November 2021: Parenting with an Accent: How Immigrants Honor Their Heritage, Navigate Setbacks, and Chart New Paths for Their Children, by Masha Rumer
January 2022: Relationships to Infinity: The Art and Science of Keeping in Touch, by Jason Levin
February 2023: Lenox Takes Flight, (a book for kids about diversity and travel) by ‘Iolani Bullock
March 2023: The Expecting Entrepreneur: A Guide to Parental Leave Planning for Self Employed Business Owners, by Arianna Taboada
April 2023: Time Momagement: How to Get the Time You Need to Do the Things You Want, by Marisa Volpe Lonic
May 2023: Find Your Unicorn Space: Reclaim Your Creative Life in a Too-Busy World, by Eve Rodsky
June 2023: Caregiving Fathers in the Workplace: Organisational Experiences and the Fatherhood Forfeit, by Jasmine Kelland
Which one in the series sounds the most intriguing or relevant to you? I invite you to start with that one, and have a listen!
Will there be a Season 2? You bet! We kick off this week, and you can sign up for our upcoming talks using the links below! (All are held at 12pm EST on Thursdays.)
September 8, 2022: Autism with a Side of Sushi: A Story of a Japanese Mother and Her Son on the Spectrum, by Kuri Yasuno
October 13, 2022: Advice to My Younger Me: Career Lessons from 100 Successful Women, by Sara Holtz
November 3, 2022: Work, Parent, Thrive: 12 Science-Backed Strategies to Ditch Guilt, Manage Overwhelm, and Grow Connection, by Yael Schonbrun, PhD
Stay tuned for more surprises, including conversations with authors like Laura Coates, Abby Davisson, and Carla Naumburg, among others!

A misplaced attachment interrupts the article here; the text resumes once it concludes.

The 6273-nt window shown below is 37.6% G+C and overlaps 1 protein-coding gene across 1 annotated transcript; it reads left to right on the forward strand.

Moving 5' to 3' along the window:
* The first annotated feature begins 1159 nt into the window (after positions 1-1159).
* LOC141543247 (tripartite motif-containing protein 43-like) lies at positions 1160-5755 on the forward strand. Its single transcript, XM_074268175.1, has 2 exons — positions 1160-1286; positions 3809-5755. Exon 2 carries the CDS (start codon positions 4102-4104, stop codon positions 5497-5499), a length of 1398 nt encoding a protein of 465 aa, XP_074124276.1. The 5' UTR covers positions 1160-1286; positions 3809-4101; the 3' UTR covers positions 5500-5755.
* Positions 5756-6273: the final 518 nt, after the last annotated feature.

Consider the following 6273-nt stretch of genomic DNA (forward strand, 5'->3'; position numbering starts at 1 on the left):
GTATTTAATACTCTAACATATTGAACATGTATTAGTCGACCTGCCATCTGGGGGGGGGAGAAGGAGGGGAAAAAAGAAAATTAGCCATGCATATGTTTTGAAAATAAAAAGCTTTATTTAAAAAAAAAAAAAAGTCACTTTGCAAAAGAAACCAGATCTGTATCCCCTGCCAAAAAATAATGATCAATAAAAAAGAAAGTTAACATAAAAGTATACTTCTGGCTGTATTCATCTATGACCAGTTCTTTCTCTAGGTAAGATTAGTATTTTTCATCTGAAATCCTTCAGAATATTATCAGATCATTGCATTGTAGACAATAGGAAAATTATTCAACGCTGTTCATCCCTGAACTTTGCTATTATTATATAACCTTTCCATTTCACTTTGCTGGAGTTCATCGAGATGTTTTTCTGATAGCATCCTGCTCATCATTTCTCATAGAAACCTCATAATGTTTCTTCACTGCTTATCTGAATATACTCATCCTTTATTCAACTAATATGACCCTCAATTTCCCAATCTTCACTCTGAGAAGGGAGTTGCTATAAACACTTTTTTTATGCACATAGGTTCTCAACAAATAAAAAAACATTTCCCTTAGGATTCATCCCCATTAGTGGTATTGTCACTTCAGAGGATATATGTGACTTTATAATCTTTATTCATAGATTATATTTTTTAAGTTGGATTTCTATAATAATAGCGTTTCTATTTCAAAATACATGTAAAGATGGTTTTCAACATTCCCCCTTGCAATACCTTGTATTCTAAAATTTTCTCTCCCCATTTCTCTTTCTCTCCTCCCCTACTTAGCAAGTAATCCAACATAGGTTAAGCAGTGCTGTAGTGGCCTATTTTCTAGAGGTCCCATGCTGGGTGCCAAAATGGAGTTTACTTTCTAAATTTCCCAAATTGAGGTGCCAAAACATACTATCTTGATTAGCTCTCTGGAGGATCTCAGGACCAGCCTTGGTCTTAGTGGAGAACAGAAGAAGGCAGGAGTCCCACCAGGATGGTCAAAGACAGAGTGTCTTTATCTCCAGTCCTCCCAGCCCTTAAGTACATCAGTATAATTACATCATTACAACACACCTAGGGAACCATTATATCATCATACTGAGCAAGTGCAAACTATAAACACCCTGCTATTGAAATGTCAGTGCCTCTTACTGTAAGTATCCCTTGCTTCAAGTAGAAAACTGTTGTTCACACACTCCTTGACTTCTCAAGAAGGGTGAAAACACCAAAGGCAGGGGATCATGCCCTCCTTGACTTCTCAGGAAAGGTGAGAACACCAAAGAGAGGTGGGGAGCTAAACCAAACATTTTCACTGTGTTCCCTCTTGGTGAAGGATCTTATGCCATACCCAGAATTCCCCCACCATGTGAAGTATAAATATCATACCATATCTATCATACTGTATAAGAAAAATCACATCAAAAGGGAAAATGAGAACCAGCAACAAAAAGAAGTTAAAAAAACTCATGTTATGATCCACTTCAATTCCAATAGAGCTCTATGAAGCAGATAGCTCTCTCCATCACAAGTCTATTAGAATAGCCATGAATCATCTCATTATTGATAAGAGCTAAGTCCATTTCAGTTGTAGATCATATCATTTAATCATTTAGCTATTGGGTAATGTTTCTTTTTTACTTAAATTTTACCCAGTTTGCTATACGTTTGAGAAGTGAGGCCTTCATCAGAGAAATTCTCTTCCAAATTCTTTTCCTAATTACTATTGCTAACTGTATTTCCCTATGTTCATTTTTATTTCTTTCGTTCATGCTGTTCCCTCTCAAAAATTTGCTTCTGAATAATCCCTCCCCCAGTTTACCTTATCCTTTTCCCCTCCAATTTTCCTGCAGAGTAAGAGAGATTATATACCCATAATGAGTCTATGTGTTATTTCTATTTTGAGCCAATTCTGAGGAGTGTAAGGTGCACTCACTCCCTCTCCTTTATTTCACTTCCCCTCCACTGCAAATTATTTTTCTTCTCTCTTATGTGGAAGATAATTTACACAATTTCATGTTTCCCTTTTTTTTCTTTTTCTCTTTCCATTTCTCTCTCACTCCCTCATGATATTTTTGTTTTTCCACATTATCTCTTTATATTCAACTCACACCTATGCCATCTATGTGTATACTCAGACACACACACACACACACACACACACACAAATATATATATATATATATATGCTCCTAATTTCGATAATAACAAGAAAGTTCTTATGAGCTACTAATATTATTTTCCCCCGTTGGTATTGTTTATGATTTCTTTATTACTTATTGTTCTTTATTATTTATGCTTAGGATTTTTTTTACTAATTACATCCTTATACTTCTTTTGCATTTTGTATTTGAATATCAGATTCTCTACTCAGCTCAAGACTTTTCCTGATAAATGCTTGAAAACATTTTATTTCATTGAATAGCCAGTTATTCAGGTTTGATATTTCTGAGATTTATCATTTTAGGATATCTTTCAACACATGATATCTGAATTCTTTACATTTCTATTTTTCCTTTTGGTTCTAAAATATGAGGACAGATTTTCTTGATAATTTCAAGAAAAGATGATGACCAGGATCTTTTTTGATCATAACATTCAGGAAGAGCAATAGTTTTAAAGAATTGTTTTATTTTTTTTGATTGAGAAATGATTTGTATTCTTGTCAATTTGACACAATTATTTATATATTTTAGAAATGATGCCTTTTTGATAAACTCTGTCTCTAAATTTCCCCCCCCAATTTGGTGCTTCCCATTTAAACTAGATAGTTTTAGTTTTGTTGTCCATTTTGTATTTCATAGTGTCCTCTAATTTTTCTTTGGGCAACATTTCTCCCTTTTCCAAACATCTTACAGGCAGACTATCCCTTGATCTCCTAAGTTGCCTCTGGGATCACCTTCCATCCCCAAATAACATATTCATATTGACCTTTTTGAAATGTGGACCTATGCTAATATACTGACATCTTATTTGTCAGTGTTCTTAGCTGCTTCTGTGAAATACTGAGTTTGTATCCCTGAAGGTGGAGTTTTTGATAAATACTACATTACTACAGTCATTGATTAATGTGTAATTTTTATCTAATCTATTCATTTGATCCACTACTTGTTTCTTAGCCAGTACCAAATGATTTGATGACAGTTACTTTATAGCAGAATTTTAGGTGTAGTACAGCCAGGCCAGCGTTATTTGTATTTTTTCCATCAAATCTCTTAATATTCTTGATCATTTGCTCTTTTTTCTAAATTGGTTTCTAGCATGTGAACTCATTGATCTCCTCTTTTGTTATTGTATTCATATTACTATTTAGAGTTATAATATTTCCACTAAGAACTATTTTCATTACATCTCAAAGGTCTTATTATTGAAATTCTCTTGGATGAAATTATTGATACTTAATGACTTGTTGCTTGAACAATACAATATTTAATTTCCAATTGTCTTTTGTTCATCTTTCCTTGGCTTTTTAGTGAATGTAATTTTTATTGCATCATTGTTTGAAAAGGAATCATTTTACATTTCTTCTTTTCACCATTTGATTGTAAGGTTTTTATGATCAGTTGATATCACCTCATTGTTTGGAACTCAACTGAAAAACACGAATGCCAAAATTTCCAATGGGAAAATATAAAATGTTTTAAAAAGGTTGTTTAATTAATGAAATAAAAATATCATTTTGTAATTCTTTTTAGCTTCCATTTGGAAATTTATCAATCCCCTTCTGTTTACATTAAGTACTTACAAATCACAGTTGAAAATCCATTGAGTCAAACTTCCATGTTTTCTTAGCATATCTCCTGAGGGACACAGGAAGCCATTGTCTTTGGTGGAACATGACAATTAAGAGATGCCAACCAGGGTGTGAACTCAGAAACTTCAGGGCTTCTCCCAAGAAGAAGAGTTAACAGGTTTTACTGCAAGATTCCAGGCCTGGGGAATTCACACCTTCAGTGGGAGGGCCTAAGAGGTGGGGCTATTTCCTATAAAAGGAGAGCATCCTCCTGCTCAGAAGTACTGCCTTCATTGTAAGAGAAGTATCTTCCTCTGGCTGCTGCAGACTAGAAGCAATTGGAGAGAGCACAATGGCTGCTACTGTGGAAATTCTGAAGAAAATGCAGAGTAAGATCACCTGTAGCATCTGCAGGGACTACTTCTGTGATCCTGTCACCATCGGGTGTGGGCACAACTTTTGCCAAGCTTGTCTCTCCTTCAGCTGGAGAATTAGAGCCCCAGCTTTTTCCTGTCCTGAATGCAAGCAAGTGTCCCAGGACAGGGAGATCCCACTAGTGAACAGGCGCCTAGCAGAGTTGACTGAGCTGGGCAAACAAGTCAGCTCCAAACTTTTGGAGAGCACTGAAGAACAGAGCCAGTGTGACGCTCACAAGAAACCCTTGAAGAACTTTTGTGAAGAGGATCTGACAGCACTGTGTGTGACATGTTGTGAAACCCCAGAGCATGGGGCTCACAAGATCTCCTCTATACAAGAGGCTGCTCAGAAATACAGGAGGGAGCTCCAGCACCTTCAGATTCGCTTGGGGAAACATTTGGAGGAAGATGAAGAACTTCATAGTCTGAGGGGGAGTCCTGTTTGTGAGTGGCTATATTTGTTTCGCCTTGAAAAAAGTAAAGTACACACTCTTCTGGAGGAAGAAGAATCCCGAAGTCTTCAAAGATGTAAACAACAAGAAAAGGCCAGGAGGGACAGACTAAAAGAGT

My Own Kids, and Reading
My boys aren’t quite the bookworms I was as a kid. For one, they are much more active. For another, summer camp keeps them occupied. And finally, they just aren’t as excited about sitting down and reading as I was (and am). I admit there are days I wish they were more enthusiastic about curling up with a good book. And when these thoughts come, I try to remind myself that they are their own people, and that everyone’s reading interests evolve over time.
I also remind myself to be grateful for the books they do love.
My oldest (age 11), for example, loves historical fiction and will read almost anything by Alan Gratz. (I’m grateful to him for suggesting I read Refugee – a beautifully-woven and important story.)
My youngest (age 9) is still a big fan of the Dog Man and Cat Kid Comic Club series. Me, less so. But he also just started reading Rick Riordan’s Daughter of the Deep (which is a sequel to 20,000 Leagues Under the Sea), and I’m following along right behind him. I read a few pages at night after he goes to bed to catch up to him, so we can talk together about Riordan’s underwater adventures.
Reading will probably always bring me great joy, and I’m delighted to be able to bring the work of some truly amazing authors to this community. Hope you’ll join us for Season 2!
Want more practical tips on working parenthood? Check out my book, Back to Work After Baby: How to Plan and Navigate a Mindful Return from Maternity Leave